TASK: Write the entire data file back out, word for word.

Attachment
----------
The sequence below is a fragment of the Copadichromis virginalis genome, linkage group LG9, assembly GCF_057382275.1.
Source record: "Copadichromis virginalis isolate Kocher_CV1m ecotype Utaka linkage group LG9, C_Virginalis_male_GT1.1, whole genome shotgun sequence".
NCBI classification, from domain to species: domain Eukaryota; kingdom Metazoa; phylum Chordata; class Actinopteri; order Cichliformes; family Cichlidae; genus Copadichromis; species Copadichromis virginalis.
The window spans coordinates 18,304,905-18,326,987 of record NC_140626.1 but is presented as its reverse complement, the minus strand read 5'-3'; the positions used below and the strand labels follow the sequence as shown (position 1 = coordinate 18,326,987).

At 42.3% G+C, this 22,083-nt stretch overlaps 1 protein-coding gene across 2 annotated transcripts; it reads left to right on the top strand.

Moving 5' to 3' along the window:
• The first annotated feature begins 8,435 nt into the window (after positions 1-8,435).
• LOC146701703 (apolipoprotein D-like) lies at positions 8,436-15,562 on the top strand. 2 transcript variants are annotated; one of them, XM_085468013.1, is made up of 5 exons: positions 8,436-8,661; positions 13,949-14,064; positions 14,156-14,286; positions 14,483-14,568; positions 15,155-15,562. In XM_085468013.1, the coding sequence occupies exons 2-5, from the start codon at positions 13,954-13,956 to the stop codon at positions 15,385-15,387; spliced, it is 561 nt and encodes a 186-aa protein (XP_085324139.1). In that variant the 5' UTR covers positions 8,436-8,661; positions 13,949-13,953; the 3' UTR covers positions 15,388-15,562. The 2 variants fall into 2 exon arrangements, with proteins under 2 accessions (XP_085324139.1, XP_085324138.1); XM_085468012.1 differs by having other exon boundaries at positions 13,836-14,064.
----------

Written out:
The sequence below is a fragment of the Copadichromis virginalis genome, linkage group LG9, assembly GCF_057382275.1.
Source record: "Copadichromis virginalis isolate Kocher_CV1m ecotype Utaka linkage group LG9, C_Virginalis_male_GT1.1, whole genome shotgun sequence".
NCBI classification, from domain to species: domain Eukaryota; kingdom Metazoa; phylum Chordata; class Actinopteri; order Cichliformes; family Cichlidae; genus Copadichromis; species Copadichromis virginalis.
The window spans coordinates 18,304,905-18,326,987 of record NC_140626.1 but is presented as its reverse complement, the minus strand read 5'-3'; the positions used below and the strand labels follow the sequence as shown (position 1 = coordinate 18,326,987).

At 42.3% G+C, this 22,083-nt stretch overlaps 1 protein-coding gene across 2 annotated transcripts; it reads left to right on the top strand.

Moving 5' to 3' along the window:
• The first annotated feature begins 8,435 nt into the window (after positions 1-8,435).
• LOC146701703 (apolipoprotein D-like) lies at positions 8,436-15,562 on the top strand. 2 transcript variants are annotated; one of them, XM_085468013.1, is made up of 5 exons: positions 8,436-8,661; positions 13,949-14,064; positions 14,156-14,286; positions 14,483-14,568; positions 15,155-15,562. In XM_085468013.1, the coding sequence occupies exons 2-5, from the start codon at positions 13,954-13,956 to the stop codon at positions 15,385-15,387; spliced, it is 561 nt and encodes a 186-aa protein (XP_085324139.1). In that variant the 5' UTR covers positions 8,436-8,661; positions 13,949-13,953; the 3' UTR covers positions 15,388-15,562. The 2 variants fall into 2 exon arrangements, with proteins under 2 accessions (XP_085324139.1, XP_085324138.1); XM_085468012.1 differs by having other exon boundaries at positions 13,836-14,064.